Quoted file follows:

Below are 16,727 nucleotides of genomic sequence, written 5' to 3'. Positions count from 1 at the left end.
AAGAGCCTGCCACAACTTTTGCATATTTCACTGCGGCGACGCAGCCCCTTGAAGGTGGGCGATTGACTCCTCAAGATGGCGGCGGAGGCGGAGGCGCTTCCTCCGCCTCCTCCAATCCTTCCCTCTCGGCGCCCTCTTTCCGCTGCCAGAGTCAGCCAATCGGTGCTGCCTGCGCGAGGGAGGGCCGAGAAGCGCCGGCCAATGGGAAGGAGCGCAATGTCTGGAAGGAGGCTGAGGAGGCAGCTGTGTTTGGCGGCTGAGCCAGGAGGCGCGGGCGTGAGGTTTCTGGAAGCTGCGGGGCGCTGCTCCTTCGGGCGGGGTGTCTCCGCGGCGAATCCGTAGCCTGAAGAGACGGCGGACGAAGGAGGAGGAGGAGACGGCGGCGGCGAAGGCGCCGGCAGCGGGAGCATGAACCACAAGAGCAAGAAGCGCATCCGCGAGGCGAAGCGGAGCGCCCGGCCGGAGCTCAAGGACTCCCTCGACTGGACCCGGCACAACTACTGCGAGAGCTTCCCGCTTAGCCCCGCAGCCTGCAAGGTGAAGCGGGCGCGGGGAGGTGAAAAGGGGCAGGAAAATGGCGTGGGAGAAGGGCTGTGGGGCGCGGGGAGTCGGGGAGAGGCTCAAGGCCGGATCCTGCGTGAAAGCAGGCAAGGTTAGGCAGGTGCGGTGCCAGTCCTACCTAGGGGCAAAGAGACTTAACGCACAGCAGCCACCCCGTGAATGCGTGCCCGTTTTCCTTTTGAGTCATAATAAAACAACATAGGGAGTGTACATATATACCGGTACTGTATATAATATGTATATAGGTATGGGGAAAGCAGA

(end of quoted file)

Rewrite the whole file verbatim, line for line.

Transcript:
Below are 16,727 nucleotides of genomic sequence, written 5' to 3'. Positions count from 1 at the left end.
AAGAGCCTGCCACAACTTTTGCATATTTCACTGCGGCGACGCAGCCCCTTGAAGGTGGGCGATTGACTCCTCAAGATGGCGGCGGAGGCGGAGGCGCTTCCTCCGCCTCCTCCAATCCTTCCCTCTCGGCGCCCTCTTTCCGCTGCCAGAGTCAGCCAATCGGTGCTGCCTGCGCGAGGGAGGGCCGAGAAGCGCCGGCCAATGGGAAGGAGCGCAATGTCTGGAAGGAGGCTGAGGAGGCAGCTGTGTTTGGCGGCTGAGCCAGGAGGCGCGGGCGTGAGGTTTCTGGAAGCTGCGGGGCGCTGCTCCTTCGGGCGGGGTGTCTCCGCGGCGAATCCGTAGCCTGAAGAGACGGCGGACGAAGGAGGAGGAGGAGACGGCGGCGGCGAAGGCGCCGGCAGCGGGAGCATGAACCACAAGAGCAAGAAGCGCATCCGCGAGGCGAAGCGGAGCGCCCGGCCGGAGCTCAAGGACTCCCTCGACTGGACCCGGCACAACTACTGCGAGAGCTTCCCGCTTAGCCCCGCAGCCTGCAAGGTGAAGCGGGCGCGGGGAGGTGAAAAGGGGCAGGAAAATGGCGTGGGAGAAGGGCTGTGGGGCGCGGGGAGTCGGGGAGAGGCTCAAGGCCGGATCCTGCGTGAAAGCAGGCAAGGTTAGGCAGGTGCGGTGCCAGTCCTACCTAGGGGCAAAGAGACTTAACGCACAGCAGCCACCCCGTGAATGCGTGCCCGTTTTCCTTTTGAGTCATAATAAAACAACATAGGGAGTGTACATATATACCGGTACTGTATATAATATGTATATAGGTATGGGGAAAGCAGA